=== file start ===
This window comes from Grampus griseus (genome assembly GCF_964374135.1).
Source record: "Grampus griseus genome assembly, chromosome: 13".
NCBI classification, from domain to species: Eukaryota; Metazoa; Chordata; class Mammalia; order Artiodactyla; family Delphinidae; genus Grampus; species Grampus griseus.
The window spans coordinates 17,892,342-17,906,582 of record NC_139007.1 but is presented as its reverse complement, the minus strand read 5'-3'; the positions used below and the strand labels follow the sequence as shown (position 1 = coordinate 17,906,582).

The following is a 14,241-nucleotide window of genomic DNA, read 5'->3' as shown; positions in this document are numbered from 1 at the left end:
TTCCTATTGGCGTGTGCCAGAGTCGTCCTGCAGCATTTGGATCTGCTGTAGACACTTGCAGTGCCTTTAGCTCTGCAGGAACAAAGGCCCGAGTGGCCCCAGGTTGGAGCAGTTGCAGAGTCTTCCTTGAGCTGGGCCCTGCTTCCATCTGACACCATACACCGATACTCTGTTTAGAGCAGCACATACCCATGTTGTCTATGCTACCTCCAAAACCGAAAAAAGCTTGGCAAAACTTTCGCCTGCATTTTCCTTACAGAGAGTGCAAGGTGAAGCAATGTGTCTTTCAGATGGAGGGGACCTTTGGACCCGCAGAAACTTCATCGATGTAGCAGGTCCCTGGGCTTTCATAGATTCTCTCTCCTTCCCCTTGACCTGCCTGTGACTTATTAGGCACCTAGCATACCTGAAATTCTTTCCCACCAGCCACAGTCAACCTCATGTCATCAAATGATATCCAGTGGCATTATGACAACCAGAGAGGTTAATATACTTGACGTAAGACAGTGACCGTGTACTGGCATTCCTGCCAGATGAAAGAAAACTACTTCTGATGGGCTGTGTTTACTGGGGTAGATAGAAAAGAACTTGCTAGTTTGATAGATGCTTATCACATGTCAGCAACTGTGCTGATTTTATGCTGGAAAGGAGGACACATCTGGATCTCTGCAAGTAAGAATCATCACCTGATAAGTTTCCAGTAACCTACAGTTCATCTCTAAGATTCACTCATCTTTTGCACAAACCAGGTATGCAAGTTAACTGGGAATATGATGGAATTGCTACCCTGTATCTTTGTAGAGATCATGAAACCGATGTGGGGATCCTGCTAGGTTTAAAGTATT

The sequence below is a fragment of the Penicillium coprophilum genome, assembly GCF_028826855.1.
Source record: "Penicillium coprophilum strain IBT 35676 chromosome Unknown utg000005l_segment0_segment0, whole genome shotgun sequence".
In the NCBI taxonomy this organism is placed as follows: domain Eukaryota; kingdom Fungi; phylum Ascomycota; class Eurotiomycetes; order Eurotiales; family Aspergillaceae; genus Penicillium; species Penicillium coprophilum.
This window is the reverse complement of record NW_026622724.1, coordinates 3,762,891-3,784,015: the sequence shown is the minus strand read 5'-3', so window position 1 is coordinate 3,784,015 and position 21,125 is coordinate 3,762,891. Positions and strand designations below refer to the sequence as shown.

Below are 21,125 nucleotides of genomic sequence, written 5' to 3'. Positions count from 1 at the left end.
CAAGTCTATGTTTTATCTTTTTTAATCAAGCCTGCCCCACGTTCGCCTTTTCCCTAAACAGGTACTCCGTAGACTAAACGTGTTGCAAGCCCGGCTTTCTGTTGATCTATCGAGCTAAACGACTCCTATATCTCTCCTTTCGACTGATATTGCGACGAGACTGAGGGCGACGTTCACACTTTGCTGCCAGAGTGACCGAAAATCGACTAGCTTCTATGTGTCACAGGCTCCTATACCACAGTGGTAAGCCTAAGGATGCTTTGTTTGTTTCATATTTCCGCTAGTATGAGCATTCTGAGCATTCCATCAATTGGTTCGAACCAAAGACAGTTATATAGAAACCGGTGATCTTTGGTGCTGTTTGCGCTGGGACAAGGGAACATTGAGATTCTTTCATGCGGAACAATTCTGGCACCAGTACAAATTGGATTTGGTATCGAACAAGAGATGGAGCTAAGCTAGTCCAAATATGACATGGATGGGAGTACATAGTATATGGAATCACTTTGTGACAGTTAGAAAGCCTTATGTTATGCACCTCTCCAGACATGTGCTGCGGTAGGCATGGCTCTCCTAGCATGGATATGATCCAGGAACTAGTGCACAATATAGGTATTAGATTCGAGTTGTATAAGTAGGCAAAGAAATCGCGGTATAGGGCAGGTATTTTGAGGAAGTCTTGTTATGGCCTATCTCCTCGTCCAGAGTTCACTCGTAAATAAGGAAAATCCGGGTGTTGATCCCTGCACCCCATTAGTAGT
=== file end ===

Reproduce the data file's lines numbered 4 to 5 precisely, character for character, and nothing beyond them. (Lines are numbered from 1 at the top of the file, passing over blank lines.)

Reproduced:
The window spans coordinates 17,892,342-17,906,582 of record NC_139007.1 but is presented as its reverse complement, the minus strand read 5'-3'; the positions used below and the strand labels follow the sequence as shown (position 1 = coordinate 17,906,582).

The following is a 14,241-nucleotide window of genomic DNA, read 5'->3' as shown; positions in this document are numbered from 1 at the left end: